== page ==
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Capping Caseloads

Tuesday, August 2, 2016

This story by Laura Figueroa was originally found in Newsday.

As New York State grapples with an increasing number of suspected child-abuse-related deaths, the unions representing Nassau and Suffolk’s child protective workers have been rallying support for a measure that would cap the number of child abuse investigations handled by each worker.

The heads of Nassau’s Civil Service Employees Association and the Suffolk County Association of Municipal Employees are urging Gov. Andrew M. Cuomo to sign a bill approved by the State Legislature last month that establishes a caseload of 15 per month. They say caseworkers, who often put themselves at risk dealing with hostile parents, have been overwhelmed with caseloads that sometimes exceed 20 per month.

Union leaders and the state sponsors of the measure say the cap will give child abuse investigators adequate time to probe claims. They cite a 2006 state study that recommended a limit of 12 cases per worker and state data that show a spike in the number of child-abuse-related death investigations.

In 2014, the state Office of Children and Family Services investigated 284 child fatalities where abuse was suspected as a factor — up from 265 deaths in 2010, according to a report by the agency in February. The agency typically launches a review of all children who died while under the supervision of county child protective services workers.

Nearly half the 1,068 deaths investigated by the agency between 2010 and 2014 were caused by abuse and maltreatment, according to the report.

“These are children too young to realize they’re being neglected, too young to realize they’re being abused,” said Nassau CSEA president Jerry Laricchiuta. “They don’t have the resources that we do, so they rely on us to protect them.”

Cuomo’s office did not respond to a request for comment.

At the Nassau County Legislature’s meeting on July 11, Laricchiuta invoked the 2008 case of Leatrice Brewer, a New Cassel mother who admitted to killing her three children, to implore county lawmakers to reach out to Cuomo’s office in support of the bill.

A state probe later found Nassau child protective services workers conducted incomplete investigations and missed signs of abuse in the Brewer case.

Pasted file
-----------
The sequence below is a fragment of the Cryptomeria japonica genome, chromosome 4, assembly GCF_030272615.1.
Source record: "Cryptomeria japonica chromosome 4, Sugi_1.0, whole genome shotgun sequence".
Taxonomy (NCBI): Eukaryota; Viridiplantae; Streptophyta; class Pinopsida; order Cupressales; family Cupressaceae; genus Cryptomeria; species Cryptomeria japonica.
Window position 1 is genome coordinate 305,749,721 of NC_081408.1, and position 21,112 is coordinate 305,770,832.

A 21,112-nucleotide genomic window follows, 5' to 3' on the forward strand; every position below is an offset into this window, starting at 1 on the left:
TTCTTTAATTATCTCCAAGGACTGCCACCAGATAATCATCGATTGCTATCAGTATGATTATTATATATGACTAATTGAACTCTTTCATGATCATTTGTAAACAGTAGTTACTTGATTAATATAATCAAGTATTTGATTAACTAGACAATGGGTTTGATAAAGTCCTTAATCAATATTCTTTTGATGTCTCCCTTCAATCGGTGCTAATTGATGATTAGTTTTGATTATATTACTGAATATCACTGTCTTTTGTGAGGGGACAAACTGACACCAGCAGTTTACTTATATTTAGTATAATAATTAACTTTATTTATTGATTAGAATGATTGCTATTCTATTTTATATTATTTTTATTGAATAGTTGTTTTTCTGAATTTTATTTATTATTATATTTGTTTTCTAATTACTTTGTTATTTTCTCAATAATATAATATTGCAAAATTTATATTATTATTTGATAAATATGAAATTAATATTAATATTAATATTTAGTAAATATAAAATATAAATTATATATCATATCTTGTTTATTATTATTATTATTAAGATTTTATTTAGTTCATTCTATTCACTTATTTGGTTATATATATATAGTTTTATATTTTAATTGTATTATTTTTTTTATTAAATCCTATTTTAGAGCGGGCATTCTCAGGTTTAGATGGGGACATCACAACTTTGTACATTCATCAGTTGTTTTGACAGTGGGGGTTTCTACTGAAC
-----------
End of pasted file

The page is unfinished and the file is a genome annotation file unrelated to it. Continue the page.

Laricchiuta reminded legislators that a year before the siblings were found dead in their apartment, the union had complained to county leaders that workers were struggling to keep pace with caseloads of more than 40 per month.

However, Nassau Social Services Commissioner John Imhof raised concerns about the measure. In an interview, he said “legislating caseloads may remove the flexibility needed” by the department to switch caseworkers between CPS and foster care cases, depending on which unit has a greater need.

Nassau has gradually increased the number of child protective services workers over the past five years. Currently, there are 64 workers, up from 58 in 2012, according to the county. The number of child abuse cases reported to the county decreased from 7,067 in 2011 to 5,779 last year.

In Suffolk, there are 91 child protective services workers — eleven fewer than in 2012, according to the Suffolk Department of Social Services. Last year, the department investigated 8,957 reports of child abuse and neglect, compared with 9,159 in 2012.

Daniel Levler, president of the Suffolk County Association of Municipal Employees, said the union has been working with its lobbyist and members to determine the “best plan” to generate support for the measure locally.

“When you don’t have the staffing levels that you need, people are overworked, things get rushed, and if mistakes happen, you’re talking about vulnerable children who are impacted,” Levler said.

A study by the state Office of Children and Families that analyzed caseload levels for the last six months of 2015 found that on average 33 percent of child protective services workers in Suffolk, and 22 percent in Nassau, had more than 15 cases at the end of each month. In 11 other counties the averages ranged from 50 percent to 67 percent.

Assemb. Donna Lupardo (D-Binghamton), who with state Sen. Martin Golden (R-Brooklyn) sponsored the bill awaiting Cuomo’s signature, said the variation between counties points to the need for a uniform state standard.

“It’s a very daunting task to be responsible for these cases,” said Lupardo, chairwoman of the Assembly’s Committee on Children and Families. “It’s very hard to recruit, train and retain these workers when it’s such a stressful position . . . I think if they knew they had a predictable work routine it would address some of the high turnover rates.”

Lupardo said the measure has not yet made it to Cuomo’s desk for review, but she expects it will be “called up” in the coming months.